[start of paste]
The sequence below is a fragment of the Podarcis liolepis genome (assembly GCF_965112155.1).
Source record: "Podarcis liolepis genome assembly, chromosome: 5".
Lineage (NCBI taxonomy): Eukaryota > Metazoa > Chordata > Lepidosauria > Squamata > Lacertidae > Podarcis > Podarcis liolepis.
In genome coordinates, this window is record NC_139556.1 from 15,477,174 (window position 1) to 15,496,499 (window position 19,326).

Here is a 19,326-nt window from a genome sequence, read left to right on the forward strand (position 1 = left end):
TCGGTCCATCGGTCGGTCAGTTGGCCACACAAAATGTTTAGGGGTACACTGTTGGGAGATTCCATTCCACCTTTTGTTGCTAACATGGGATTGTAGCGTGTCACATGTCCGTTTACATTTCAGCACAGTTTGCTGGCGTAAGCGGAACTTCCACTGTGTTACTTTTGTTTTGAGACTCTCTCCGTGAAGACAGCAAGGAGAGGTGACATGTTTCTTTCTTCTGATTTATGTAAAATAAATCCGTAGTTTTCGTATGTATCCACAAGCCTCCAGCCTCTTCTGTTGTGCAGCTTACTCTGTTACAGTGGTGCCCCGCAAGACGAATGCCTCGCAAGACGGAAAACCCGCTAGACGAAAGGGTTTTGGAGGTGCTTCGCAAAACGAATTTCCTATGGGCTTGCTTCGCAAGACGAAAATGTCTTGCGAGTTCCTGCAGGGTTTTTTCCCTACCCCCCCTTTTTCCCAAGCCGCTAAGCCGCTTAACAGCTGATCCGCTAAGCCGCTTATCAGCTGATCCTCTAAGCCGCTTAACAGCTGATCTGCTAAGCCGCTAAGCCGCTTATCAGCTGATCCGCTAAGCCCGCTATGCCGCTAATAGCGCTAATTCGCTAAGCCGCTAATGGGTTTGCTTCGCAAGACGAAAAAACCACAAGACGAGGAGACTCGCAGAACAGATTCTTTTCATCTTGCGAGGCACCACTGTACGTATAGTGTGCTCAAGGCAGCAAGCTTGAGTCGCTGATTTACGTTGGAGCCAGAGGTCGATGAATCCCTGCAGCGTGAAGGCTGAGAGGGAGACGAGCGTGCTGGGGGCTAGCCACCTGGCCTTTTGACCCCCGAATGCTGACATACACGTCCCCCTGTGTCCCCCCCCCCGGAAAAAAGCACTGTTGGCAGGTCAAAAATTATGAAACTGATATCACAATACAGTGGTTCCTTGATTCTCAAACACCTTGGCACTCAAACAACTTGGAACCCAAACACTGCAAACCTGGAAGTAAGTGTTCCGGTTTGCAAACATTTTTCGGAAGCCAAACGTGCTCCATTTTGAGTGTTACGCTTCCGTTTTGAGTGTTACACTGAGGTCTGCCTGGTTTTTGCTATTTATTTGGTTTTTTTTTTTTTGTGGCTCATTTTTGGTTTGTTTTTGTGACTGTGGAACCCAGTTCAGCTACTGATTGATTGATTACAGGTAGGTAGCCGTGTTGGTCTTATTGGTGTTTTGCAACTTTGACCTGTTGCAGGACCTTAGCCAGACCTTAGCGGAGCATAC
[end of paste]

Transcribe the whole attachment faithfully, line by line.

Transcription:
The sequence below is a fragment of the Podarcis liolepis genome (assembly GCF_965112155.1).
Source record: "Podarcis liolepis genome assembly, chromosome: 5".
Lineage (NCBI taxonomy): Eukaryota > Metazoa > Chordata > Lepidosauria > Squamata > Lacertidae > Podarcis > Podarcis liolepis.
In genome coordinates, this window is record NC_139556.1 from 15,477,174 (window position 1) to 15,496,499 (window position 19,326).

Here is a 19,326-nt window from a genome sequence, read left to right on the forward strand (position 1 = left end):
TCGGTCCATCGGTCGGTCAGTTGGCCACACAAAATGTTTAGGGGTACACTGTTGGGAGATTCCATTCCACCTTTTGTTGCTAACATGGGATTGTAGCGTGTCACATGTCCGTTTACATTTCAGCACAGTTTGCTGGCGTAAGCGGAACTTCCACTGTGTTACTTTTGTTTTGAGACTCTCTCCGTGAAGACAGCAAGGAGAGGTGACATGTTTCTTTCTTCTGATTTATGTAAAATAAATCCGTAGTTTTCGTATGTATCCACAAGCCTCCAGCCTCTTCTGTTGTGCAGCTTACTCTGTTACAGTGGTGCCCCGCAAGACGAATGCCTCGCAAGACGGAAAACCCGCTAGACGAAAGGGTTTTGGAGGTGCTTCGCAAAACGAATTTCCTATGGGCTTGCTTCGCAAGACGAAAATGTCTTGCGAGTTCCTGCAGGGTTTTTTCCCTACCCCCCCTTTTTCCCAAGCCGCTAAGCCGCTTAACAGCTGATCCGCTAAGCCGCTTATCAGCTGATCCTCTAAGCCGCTTAACAGCTGATCTGCTAAGCCGCTAAGCCGCTTATCAGCTGATCCGCTAAGCCCGCTATGCCGCTAATAGCGCTAATTCGCTAAGCCGCTAATGGGTTTGCTTCGCAAGACGAAAAAACCACAAGACGAGGAGACTCGCAGAACAGATTCTTTTCATCTTGCGAGGCACCACTGTACGTATAGTGTGCTCAAGGCAGCAAGCTTGAGTCGCTGATTTACGTTGGAGCCAGAGGTCGATGAATCCCTGCAGCGTGAAGGCTGAGAGGGAGACGAGCGTGCTGGGGGCTAGCCACCTGGCCTTTTGACCCCCGAATGCTGACATACACGTCCCCCTGTGTCCCCCCCCCCGGAAAAAAGCACTGTTGGCAGGTCAAAAATTATGAAACTGATATCACAATACAGTGGTTCCTTGATTCTCAAACACCTTGGCACTCAAACAACTTGGAACCCAAACACTGCAAACCTGGAAGTAAGTGTTCCGGTTTGCAAACATTTTTCGGAAGCCAAACGTGCTCCATTTTGAGTGTTACGCTTCCGTTTTGAGTGTTACACTGAGGTCTGCCTGGTTTTTGCTATTTATTTGGTTTTTTTTTTTTTGTGGCTCATTTTTGGTTTGTTTTTGTGACTGTGGAACCCAGTTCAGCTACTGATTGATTGATTACAGGTAGGTAGCCGTGTTGGTCTTATTGGTGTTTTGCAACTTTGACCTGTTGCAGGACCTTAGCCAGACCTTAGCGGAGCATAC